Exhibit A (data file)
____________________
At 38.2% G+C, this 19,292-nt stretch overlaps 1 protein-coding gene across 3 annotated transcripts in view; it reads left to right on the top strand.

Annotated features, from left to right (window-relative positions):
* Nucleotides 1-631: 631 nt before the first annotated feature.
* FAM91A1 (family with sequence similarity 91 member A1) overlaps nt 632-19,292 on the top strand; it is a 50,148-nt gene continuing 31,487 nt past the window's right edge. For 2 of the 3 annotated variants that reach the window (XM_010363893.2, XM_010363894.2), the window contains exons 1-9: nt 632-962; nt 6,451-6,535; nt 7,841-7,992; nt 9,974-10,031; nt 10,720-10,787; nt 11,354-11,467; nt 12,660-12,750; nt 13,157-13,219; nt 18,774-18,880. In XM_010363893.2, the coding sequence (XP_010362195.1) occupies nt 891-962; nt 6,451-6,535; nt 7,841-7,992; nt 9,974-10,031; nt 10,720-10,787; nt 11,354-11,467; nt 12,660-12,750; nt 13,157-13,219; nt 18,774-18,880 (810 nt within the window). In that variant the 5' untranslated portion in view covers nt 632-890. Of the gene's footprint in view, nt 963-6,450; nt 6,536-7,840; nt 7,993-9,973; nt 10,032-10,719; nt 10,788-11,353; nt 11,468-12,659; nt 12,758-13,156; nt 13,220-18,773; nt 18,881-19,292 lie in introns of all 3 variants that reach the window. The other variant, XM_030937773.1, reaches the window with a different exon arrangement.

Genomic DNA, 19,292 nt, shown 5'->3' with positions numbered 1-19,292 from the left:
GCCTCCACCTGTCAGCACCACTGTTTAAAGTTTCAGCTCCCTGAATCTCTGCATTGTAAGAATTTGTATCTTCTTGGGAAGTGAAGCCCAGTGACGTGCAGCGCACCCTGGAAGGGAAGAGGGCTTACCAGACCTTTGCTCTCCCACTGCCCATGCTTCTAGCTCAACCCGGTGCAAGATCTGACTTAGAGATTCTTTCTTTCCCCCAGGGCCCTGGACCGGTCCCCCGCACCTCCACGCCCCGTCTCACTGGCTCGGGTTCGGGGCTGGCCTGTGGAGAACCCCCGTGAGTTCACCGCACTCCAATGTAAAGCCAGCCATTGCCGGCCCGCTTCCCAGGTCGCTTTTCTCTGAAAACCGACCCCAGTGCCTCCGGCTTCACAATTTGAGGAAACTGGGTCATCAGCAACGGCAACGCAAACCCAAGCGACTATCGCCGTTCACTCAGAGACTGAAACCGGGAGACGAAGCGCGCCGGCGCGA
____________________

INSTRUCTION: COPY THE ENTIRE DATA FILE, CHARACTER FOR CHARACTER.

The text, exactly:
At 38.2% G+C, this 19,292-nt stretch overlaps 1 protein-coding gene across 3 annotated transcripts in view; it reads left to right on the top strand.

Annotated features, from left to right (window-relative positions):
* Nucleotides 1-631: 631 nt before the first annotated feature.
* FAM91A1 (family with sequence similarity 91 member A1) overlaps nt 632-19,292 on the top strand; it is a 50,148-nt gene continuing 31,487 nt past the window's right edge. For 2 of the 3 annotated variants that reach the window (XM_010363893.2, XM_010363894.2), the window contains exons 1-9: nt 632-962; nt 6,451-6,535; nt 7,841-7,992; nt 9,974-10,031; nt 10,720-10,787; nt 11,354-11,467; nt 12,660-12,750; nt 13,157-13,219; nt 18,774-18,880. In XM_010363893.2, the coding sequence (XP_010362195.1) occupies nt 891-962; nt 6,451-6,535; nt 7,841-7,992; nt 9,974-10,031; nt 10,720-10,787; nt 11,354-11,467; nt 12,660-12,750; nt 13,157-13,219; nt 18,774-18,880 (810 nt within the window). In that variant the 5' untranslated portion in view covers nt 632-890. Of the gene's footprint in view, nt 963-6,450; nt 6,536-7,840; nt 7,993-9,973; nt 10,032-10,719; nt 10,788-11,353; nt 11,468-12,659; nt 12,758-13,156; nt 13,220-18,773; nt 18,881-19,292 lie in introns of all 3 variants that reach the window. The other variant, XM_030937773.1, reaches the window with a different exon arrangement.

Genomic DNA, 19,292 nt, shown 5'->3' with positions numbered 1-19,292 from the left:
GCCTCCACCTGTCAGCACCACTGTTTAAAGTTTCAGCTCCCTGAATCTCTGCATTGTAAGAATTTGTATCTTCTTGGGAAGTGAAGCCCAGTGACGTGCAGCGCACCCTGGAAGGGAAGAGGGCTTACCAGACCTTTGCTCTCCCACTGCCCATGCTTCTAGCTCAACCCGGTGCAAGATCTGACTTAGAGATTCTTTCTTTCCCCCAGGGCCCTGGACCGGTCCCCCGCACCTCCACGCCCCGTCTCACTGGCTCGGGTTCGGGGCTGGCCTGTGGAGAACCCCCGTGAGTTCACCGCACTCCAATGTAAAGCCAGCCATTGCCGGCCCGCTTCCCAGGTCGCTTTTCTCTGAAAACCGACCCCAGTGCCTCCGGCTTCACAATTTGAGGAAACTGGGTCATCAGCAACGGCAACGCAAACCCAAGCGACTATCGCCGTTCACTCAGAGACTGAAACCGGGAGACGAAGCGCGCCGGCGCGA